Since the Countryman focuses more on space and utility, the car gets unique centre rails that run from the back of the shifter rearward accommodating cup holders, sunglass cases, mobile phone and MP3 player holders and a myriad of other accessories. With the optional light package, the interiors liven up in the dark. Indirect lighting is used to illuminate the centre console and the entire length of the centre rail. A clever idea since the rear passengers get two captain seats. The seats slide letting owners adjust between passenger room and cargo capacity. One can also opt for a rear bench seat as a no cost option that also slides forward and backward. Rear passenger space is much more spacious than the Mini hatch and more on par with C-segment sedans. The boot is quite spacious and roughly can hold twice that of the standard Mini. The seats can also be dropped to offer extra room and comes in handy while carrying cargo. Minis are fun to drive and have always been dynamically strong. So how is the Countryman to drive? Since BMW is Mini's parent company, the Countryman is based on the same platform as the BMW X1. It's only slightly narrower and higher but much shorter, 344mm to be precise, than the X1.
It features MacPherson struts up front and a multi-link rear suspension. It handles quite well but cannot be compared to the Mini Cooper hatch. The go-kart feel is missing and it doesn't seem to deliver the sense of fun a Mini should offer. It is heavier than the hatch too making body-roll evident, especially through tight bends. The electric power steering however is precise and well weighted. At cruising speeds on the highway, the Countryman shines and does a good job when it comes to driving comfort. However over rough roads and potholes the ride gets hard especially due to a slightly stiff suspension setup, 17-inch wheels and runflat tyres. The variant we drove featured all-wheel drive that Mini calls ALL4. The Countryman is primarily driven via the front wheels but the electronic differential can send 50 per cent of the engine's power to the rear wheels when extra traction is needed and up to 100 per cent should the diff sense excessive loss in traction up front. However this doesn't make it a hardcore mud plugger, it's a capable soft roader. The Indian variant though does not feature all-wheel drive and instead feeds power to the front wheels but retains features such as brake and hill assist.
Coming to the engine, the Countryman D we sampled was powered by a BMW-sourced 1.6-litre common-rail diesel. The engine produces a maximum power of 112PS at 4000rpm and a healthy peak torque of 270Nm available from 1750-2250rpm. This motor also does duty in other Mini models but since the Countryman is heavier, performance is blunted by the 250kg weight gain. There isn't a scintillating turn of speed, a complete contrast to the Mini Cooper D hatch equipped with the same engine. The time taken to reach 100kmph is 11.6s (1.9s slower than the diesel hatch). What it's good at though is cruising, it pulls well from lower down and feels relaxed on the highway thanks to tall gearing and torquey nature of the engine.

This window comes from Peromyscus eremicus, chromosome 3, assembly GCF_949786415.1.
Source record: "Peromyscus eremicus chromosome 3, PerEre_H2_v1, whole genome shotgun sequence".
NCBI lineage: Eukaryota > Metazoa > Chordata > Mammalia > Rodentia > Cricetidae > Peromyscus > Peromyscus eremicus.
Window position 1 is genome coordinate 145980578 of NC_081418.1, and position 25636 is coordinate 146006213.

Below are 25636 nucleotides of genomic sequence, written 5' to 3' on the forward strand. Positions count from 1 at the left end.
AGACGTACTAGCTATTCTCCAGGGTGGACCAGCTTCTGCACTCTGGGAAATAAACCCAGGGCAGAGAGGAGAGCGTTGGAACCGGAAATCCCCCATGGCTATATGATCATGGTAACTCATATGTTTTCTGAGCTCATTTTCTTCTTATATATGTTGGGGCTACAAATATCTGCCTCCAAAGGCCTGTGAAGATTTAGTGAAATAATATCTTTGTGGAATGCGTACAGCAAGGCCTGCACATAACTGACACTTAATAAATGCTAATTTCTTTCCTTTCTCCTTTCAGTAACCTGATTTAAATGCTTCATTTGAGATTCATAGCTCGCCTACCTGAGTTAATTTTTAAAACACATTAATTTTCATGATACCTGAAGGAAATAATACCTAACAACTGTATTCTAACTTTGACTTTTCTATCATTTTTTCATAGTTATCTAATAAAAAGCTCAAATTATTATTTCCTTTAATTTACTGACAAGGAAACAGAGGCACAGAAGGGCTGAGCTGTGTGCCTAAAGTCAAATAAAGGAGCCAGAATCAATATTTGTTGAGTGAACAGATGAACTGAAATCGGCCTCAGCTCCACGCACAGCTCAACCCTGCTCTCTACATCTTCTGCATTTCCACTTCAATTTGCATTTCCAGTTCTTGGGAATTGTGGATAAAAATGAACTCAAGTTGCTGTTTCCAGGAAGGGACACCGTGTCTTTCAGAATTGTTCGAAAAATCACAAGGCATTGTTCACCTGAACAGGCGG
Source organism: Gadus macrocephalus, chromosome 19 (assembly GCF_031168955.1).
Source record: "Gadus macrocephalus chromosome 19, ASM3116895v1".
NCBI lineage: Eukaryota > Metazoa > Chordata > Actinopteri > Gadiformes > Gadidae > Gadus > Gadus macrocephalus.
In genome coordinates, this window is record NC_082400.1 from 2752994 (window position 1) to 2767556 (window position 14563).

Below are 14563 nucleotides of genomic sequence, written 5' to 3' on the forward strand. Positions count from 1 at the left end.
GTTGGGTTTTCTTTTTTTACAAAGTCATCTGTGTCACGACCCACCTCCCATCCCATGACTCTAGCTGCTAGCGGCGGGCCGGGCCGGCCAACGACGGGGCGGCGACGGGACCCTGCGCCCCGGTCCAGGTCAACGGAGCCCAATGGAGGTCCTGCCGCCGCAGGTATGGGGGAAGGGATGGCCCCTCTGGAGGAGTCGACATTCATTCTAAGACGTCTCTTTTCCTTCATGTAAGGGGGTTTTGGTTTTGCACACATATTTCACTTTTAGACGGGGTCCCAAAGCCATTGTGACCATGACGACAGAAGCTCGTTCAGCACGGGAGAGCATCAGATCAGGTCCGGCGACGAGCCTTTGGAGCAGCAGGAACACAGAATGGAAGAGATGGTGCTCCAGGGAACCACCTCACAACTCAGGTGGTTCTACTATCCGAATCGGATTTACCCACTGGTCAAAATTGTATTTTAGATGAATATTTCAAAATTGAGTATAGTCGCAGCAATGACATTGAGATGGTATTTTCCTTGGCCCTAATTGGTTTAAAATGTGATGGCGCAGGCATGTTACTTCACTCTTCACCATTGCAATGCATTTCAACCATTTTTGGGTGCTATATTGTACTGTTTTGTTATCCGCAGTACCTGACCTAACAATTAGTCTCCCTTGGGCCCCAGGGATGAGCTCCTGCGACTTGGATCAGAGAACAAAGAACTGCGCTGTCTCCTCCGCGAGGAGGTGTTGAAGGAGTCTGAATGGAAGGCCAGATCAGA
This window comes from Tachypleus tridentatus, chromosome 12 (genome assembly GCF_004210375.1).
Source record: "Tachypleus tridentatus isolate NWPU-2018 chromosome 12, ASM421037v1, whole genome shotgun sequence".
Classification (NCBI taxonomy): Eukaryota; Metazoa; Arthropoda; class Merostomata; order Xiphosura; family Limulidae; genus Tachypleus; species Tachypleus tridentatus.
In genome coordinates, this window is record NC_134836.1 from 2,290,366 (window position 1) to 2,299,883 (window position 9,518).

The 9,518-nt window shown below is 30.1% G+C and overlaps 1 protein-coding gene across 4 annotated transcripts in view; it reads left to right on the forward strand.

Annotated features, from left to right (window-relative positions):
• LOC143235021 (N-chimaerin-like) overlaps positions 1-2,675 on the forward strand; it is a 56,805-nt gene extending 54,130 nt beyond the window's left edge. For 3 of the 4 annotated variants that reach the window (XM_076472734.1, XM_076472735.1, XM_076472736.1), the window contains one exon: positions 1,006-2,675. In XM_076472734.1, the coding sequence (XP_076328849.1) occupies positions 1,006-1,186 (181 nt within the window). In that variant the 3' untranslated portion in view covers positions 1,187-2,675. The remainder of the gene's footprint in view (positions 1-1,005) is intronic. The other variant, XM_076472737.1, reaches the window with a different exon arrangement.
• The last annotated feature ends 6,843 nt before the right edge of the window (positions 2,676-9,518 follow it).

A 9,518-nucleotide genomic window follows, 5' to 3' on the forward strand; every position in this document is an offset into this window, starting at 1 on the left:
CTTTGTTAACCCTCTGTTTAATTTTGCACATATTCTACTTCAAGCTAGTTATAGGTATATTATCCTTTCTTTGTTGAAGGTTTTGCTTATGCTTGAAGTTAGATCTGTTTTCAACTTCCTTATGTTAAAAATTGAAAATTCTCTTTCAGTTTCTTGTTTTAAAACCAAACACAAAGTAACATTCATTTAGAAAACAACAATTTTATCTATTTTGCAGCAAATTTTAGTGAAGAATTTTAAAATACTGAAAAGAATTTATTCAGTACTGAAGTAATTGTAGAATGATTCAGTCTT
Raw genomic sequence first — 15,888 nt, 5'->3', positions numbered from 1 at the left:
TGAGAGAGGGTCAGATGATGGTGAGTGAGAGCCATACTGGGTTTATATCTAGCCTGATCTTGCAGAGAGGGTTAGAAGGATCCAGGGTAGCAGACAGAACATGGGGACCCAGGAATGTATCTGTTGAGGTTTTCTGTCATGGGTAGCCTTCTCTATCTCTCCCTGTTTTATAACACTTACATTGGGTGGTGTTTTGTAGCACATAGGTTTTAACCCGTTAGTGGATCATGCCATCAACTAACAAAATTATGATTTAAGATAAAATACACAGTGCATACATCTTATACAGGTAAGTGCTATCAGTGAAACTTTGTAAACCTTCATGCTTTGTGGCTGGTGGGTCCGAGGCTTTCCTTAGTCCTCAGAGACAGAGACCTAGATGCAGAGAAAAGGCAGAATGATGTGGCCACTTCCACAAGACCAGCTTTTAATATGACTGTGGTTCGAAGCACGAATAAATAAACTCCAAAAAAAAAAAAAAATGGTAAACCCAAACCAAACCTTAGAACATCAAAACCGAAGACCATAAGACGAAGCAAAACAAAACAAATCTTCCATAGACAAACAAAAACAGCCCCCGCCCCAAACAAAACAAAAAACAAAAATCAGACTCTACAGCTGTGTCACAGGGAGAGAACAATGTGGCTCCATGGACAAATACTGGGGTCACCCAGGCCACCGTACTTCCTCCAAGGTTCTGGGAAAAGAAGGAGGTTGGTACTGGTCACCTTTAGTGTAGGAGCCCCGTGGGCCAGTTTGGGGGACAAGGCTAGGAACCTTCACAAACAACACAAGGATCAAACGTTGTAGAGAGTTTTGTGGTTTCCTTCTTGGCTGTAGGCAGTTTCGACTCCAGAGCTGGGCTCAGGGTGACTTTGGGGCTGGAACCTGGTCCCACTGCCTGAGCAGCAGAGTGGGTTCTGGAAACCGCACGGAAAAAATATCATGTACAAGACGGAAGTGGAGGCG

However, time to rub hands in glee, the Mini Countryman in India will be fun to drive since it's powered by the same twin scroll turbocharged petrol engine from the Mini Cooper S hatch. The engine produces a jaw-dropping 184PS at 5500rpm and 260Nm of torque from 1700-4500rpm and is mated to a six-speed auto. The 1.6-litre mill propels the Countryman to 100kmph in just 7.9s and maxes out at 210kmph. In terms of safety, all the Countrymans offer six airbags, ABS, EBD and DSC.
No Mini is sold without the option of customising it. The Countryman is no exception and comes with a whole array of optional add-ons such as a panoramic roof, mirror caps, bonnet stripes, union jack roof flag, Harmon Kardon sound system with ten speakers and a 480-watt amplifier to name a few. To go with the utility theme you can also opt for a bicycle rack, universal carrier and a roof box. The Mini Cooper S Countryman is priced at Rs 31.99 lakh, ex-Mumbai. Putting it into perspective, that's an additional Rs 6 lakh for two extra doors, extra cabin room and a bigger boot. If you're carrying passengers all the time, it's money well spent but if you don't then it's quite an amount to ask for a car that doesn't handle like the Cooper S hatch, drinks more fuel, has no all-wheel drive option in India and is a bit quirky to look at.